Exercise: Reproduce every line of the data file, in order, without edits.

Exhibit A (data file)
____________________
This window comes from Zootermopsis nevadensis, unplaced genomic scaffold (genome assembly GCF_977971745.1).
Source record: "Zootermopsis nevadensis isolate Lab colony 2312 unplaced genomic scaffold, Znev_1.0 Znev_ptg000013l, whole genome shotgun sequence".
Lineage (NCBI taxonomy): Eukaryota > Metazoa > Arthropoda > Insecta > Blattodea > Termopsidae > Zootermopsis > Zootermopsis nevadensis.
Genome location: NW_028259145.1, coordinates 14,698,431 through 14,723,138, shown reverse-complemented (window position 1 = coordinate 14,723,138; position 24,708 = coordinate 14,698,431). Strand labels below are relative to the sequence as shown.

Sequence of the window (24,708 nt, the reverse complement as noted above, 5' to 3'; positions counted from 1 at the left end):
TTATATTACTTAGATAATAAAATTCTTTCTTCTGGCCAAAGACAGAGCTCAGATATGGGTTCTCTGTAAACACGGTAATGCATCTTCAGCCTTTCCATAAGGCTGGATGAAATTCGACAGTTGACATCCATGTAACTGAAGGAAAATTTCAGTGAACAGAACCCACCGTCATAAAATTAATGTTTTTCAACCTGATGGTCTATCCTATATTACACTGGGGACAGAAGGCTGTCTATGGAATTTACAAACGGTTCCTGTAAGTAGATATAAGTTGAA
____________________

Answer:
This window comes from Zootermopsis nevadensis, unplaced genomic scaffold (genome assembly GCF_977971745.1).
Source record: "Zootermopsis nevadensis isolate Lab colony 2312 unplaced genomic scaffold, Znev_1.0 Znev_ptg000013l, whole genome shotgun sequence".
Lineage (NCBI taxonomy): Eukaryota > Metazoa > Arthropoda > Insecta > Blattodea > Termopsidae > Zootermopsis > Zootermopsis nevadensis.
Genome location: NW_028259145.1, coordinates 14,698,431 through 14,723,138, shown reverse-complemented (window position 1 = coordinate 14,723,138; position 24,708 = coordinate 14,698,431). Strand labels below are relative to the sequence as shown.

Sequence of the window (24,708 nt, the reverse complement as noted above, 5' to 3'; positions counted from 1 at the left end):
TTATATTACTTAGATAATAAAATTCTTTCTTCTGGCCAAAGACAGAGCTCAGATATGGGTTCTCTGTAAACACGGTAATGCATCTTCAGCCTTTCCATAAGGCTGGATGAAATTCGACAGTTGACATCCATGTAACTGAAGGAAAATTTCAGTGAACAGAACCCACCGTCATAAAATTAATGTTTTTCAACCTGATGGTCTATCCTATATTACACTGGGGACAGAAGGCTGTCTATGGAATTTACAAACGGTTCCTGTAAGTAGATATAAGTTGAA